a question of irons....

3 comments
Hey folks.  I just got a great question from a reader.

Maria writes:

Hello Brain,

I am very impressed with your site and now a new follower.

With all the sewing you do, what is your favorite iron?  I am not pleased with the one I have (there have been many). Steam is either messy or not enough, sometimes the irons either get to hot or not hot enough. What are your thoughts?

Thank you,
Maria

Hi Maria!

Well I think you're not alone in your quest for the perfect iron.  As people who sew I feel we have different requirements for an iron than the average laundry maid.  My trusty Shark brand iron purchased from Target finally bit the dust last year.  I had used it so much that the paint had been worn through on the handle and it had a few hot glue repairs.

The features that matter to me as someone who sews are as follows:

  • Long cord
    • And forget that retractable business, that just breaks and is bulky.  Plus I never ever put my iron away.
  • No digital controls (just give me a standard dial folks)
    • I almost never change my settings, I always keep the iron set for Wool which allows me to iron everything and not worry about melting my polyester thread.
  • Good burst of steam button
    • This is essential for the sewist.  I need precise control of the steam in order to manipulate the fabric.  I want to be able to give the button micro pushes for little tiny bits of steam.  A perfect burst of steam would only come out the holes at the tip giving absolute control but that's hard to find.
  • Steams successfully at the lower temp of Wool
    • This is HUGE.  If you look at the dial they never say steam is available at the wool setting however some irons will steam at the lower temp anyway.  Like mentioned before I only use the lower temp (unless I'm ironing linen or something) so the steam has to work at the lower temp.
  • Stainless steel plate or very durable non-stick
    • Those early or cheap non-stuck coatings on irons were/are horrific.  Iron over a button and your coating scratches right off.  I like stainless steel but it's not quite as smooth as a coated surface.  Therefore I tend to lean towards the durable non-stick.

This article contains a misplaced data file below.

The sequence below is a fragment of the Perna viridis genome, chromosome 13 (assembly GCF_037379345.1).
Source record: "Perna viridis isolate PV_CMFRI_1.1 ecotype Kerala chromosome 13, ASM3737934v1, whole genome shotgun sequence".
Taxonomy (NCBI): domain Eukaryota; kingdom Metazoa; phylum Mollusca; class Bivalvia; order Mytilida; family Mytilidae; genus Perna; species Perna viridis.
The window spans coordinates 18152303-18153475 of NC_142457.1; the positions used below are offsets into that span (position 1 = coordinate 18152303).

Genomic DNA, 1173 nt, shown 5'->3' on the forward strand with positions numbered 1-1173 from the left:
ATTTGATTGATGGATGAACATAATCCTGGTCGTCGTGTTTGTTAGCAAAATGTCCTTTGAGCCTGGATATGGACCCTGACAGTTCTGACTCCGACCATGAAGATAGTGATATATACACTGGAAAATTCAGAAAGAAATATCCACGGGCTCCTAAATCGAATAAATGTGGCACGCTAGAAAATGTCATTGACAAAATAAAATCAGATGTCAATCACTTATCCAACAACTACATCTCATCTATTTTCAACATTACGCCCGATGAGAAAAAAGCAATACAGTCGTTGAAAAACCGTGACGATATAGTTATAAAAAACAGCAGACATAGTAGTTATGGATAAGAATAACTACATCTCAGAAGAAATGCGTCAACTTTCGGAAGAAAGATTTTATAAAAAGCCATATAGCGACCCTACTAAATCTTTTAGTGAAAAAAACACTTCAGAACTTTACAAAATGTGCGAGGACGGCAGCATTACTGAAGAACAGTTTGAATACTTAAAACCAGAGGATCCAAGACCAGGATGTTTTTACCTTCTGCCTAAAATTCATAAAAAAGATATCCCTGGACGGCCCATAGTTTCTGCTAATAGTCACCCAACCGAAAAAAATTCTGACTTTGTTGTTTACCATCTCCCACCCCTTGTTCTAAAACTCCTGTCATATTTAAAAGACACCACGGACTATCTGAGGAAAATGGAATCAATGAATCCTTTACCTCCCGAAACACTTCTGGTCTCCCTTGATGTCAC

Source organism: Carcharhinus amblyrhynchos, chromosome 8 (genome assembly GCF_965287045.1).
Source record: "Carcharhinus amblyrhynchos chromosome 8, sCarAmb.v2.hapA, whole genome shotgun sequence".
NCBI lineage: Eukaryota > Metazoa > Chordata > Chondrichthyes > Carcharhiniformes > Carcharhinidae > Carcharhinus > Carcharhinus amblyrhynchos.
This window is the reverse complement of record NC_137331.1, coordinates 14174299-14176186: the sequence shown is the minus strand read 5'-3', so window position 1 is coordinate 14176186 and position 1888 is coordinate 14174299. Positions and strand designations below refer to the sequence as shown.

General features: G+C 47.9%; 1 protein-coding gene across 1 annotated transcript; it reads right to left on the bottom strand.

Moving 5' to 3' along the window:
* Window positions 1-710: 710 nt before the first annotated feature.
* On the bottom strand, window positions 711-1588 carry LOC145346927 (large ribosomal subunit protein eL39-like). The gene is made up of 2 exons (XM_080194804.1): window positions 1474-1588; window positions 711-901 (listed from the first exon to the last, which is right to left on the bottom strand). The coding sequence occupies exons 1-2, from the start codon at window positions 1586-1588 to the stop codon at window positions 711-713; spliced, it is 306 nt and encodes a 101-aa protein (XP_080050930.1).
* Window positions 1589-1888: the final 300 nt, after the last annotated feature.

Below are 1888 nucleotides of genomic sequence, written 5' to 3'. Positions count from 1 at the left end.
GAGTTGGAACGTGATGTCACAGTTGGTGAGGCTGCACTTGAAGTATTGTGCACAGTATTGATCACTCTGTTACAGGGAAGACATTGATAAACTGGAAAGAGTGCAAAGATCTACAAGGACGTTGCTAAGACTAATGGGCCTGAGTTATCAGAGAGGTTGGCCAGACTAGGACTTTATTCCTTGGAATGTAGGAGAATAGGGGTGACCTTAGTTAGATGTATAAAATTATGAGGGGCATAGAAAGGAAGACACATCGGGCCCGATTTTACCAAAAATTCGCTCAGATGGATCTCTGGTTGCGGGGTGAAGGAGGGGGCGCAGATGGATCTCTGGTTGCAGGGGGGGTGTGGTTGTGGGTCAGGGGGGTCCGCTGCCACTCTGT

• Advanced auto-off features
    • I never turn my iron off or unplug it unless it's leaving the building.  I want an iron that heats fast and also turns off fast.  Often I leave the iron plate side down on the table and walk away.  Because it's on a low heat setting it's no problem, my iron also senses that it's plate down and not being moved and shuts off within seconds.  I've become accustomed to the iron taking 30 seconds to warm up and feel the trade off is fine over an iron that stays on continually.  I don't want to feel guilty for leaving an iron hot all the time.  They are after all the wattage of a space heater or blow dryer.
  • Not easy to tip over
    • The most detrimental thing for the life of your iron is falling on the floor.  They really don't like it.  Many irons are designed to be rather unsteady when set up on their base.  Pair with the wobbly ironing boards most people have and you need a new iron every six months.  An iron that stays on it's base will last longer.
  • Good for right or left handed use
    • My mom is left handed and often reminds me that she lives in a right handed world. It's no skin off their noses to make an iron work for both with a cord that is in the right spot or swivels back and forth.
  • Easy to fill with water and water stays in
    • Who thinks it's ok to spill water all over your ironing board when you're filling your iron?  Also, what if your ironing aggressively, do you want the water sloshing back out the hole?
Usually I don't promote products here because there are very few that I feel are worthy of my seal of approval.  This one gets me seal:

T-Fal FV4259 Tefal Ultraglide Easy Cord Steam Iron

This iron gets rave reviews and can be had shipped for under $40.  If I had to complain about something it would be that the auto-shutoff is slightly too aggressive.  However since the iron heats fast it's pretty much a non-issue.  I have used irons from all the major brands and even the "high end" names (you know the ones) and they just don't stand up to this one.